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WASHINGTON, DC - OCTOBER 04:  Comedian Amy Schumer waits to be led away after being arrested during a protest against the confirmation of Supreme Court nominee Judge Brett Kavanaugh October 4, 2018 at the Hart Senate Office Building on Capitol Hill in Washington, DC. Senators had an opportunity to review a new FBI background investigation into accusations of sexual assault against Kavanaugh and Republican leaders are moving to have a vote on his confirmation this weekend. (Photo by Alex Wong/Getty Images)
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(CNN) —  

Sen. Lisa Murkowski said Friday that she remains a “no” on Supreme Court nominee Brett Kavanaugh but will vote “present” for Saturday’s final vote, which won’t affect Kavanaugh’s confirmation but will allow Sen. Steve Daines to stay at his daughter’s wedding in his home state instead of flying to Washington to cast his supporting vote.

Daines, a Montana Republican who has supported Kavanaugh’s nomination, has been scheduled to attend his daughter’s wedding on Saturday for months and made it clear he wouldn’t be skipping the ceremony.

“I will be a ‘no’ tomorrow,” Murkowski, an Alaska Republican, said on the Senate floor. “I will, in the final tally, be asked to be recorded as present and I do this because a friend, a colleague of ours, is in Montana this evening, and tomorrow at just about the same hour we’re going to be voting, he’s going to be walking his daughter down the aisle and he won’t be present to vote.”

“I have extended this as a courtesy to my friend,” she added. “It will not change the outcome of the vote.”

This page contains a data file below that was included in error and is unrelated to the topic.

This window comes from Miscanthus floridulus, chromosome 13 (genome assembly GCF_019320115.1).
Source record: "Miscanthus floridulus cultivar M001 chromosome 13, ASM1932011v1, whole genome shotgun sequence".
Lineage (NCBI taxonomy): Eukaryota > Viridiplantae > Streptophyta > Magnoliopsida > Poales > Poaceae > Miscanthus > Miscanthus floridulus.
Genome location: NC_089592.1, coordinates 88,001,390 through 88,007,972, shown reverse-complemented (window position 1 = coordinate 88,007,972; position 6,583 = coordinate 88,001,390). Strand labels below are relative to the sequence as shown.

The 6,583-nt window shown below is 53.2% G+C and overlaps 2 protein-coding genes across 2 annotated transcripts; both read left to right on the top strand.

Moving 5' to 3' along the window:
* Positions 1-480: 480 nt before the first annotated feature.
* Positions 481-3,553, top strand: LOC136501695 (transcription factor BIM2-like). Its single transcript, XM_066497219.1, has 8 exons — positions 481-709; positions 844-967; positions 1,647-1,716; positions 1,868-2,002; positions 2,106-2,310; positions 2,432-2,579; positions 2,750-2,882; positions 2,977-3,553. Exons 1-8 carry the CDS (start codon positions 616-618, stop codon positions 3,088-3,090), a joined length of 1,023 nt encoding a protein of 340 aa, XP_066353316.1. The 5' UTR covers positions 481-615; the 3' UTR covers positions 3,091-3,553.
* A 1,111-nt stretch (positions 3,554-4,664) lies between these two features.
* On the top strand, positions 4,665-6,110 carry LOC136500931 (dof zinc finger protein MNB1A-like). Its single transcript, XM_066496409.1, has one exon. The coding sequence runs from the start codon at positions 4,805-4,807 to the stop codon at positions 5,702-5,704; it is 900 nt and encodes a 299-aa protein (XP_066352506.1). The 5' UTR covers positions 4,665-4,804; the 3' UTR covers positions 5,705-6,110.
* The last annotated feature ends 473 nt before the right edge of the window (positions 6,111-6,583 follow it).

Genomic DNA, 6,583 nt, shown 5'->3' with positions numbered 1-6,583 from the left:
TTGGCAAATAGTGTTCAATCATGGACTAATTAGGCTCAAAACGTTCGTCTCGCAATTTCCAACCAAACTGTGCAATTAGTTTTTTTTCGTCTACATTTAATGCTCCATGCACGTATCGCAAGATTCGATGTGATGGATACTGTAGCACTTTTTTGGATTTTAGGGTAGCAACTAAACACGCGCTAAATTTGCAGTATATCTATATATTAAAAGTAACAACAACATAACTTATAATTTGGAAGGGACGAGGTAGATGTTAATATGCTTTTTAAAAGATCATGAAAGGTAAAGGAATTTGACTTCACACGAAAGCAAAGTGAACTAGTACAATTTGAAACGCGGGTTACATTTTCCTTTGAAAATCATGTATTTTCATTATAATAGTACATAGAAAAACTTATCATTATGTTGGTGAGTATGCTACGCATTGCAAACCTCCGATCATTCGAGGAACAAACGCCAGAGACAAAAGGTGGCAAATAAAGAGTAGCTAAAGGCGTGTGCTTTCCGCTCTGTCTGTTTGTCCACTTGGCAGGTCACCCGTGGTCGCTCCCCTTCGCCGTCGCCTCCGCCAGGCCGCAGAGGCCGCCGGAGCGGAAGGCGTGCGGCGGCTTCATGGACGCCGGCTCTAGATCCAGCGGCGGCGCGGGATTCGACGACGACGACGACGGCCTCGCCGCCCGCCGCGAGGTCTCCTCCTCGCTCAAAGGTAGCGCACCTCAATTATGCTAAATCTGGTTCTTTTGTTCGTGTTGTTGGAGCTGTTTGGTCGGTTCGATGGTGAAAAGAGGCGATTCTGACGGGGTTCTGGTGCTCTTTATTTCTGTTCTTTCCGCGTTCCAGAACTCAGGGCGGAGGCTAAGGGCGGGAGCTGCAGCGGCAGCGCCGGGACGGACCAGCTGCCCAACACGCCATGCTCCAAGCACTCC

If no senators change their votes from Friday’s cloture roll call, the final tally will sit at 50-48 at Saturday’s final confirmation vote, enough for Republicans to confirm Kavanaugh to the Supreme Court with no senator holding the sole deciding vote.

Murkowski, the only Republican to vote against advancing Kavanaugh’s nomination during Friday’s cloture vote, made clear that while her final vote will be recorded as “present” she remains opposed to confirming the nominee.

“I believe that Judge Kavanaugh is a good man. He’s a good man,” she said. “He’s clearly a learned judge. But in my conscience – because that’s how I have to vote, the end of the day, is with my conscience – I could not conclude that he was the right person for the court at this time, and this has been agonizing for me.”

If Murkowski asked to be recorded the same way she voted Friday – a “no” – Republican senators would have to preside over the Senate to keep the chamber open late into Saturday night and potentially early Sunday to wait for Daines to fly from Montana to DC. GOP Rep. Greg Gianforte of Montana had said earlier Friday that he would let Daines use his private plane for transportation if needed.

Kavanaugh’s confirmation was thrown into doubt after a tense Senate Judiciary Committee hearing last week, in which Christine Blasey Ford alleged the Supreme Court nominee had sexually assaulted her when they were in high school in the 1980s. Kavanaugh has denied the allegations against him.

Kavanaugh’s confirmation vote is scheduled to begin at 3:30 p.m. on Saturday.

CNN’s Manu Raju contributed to this report.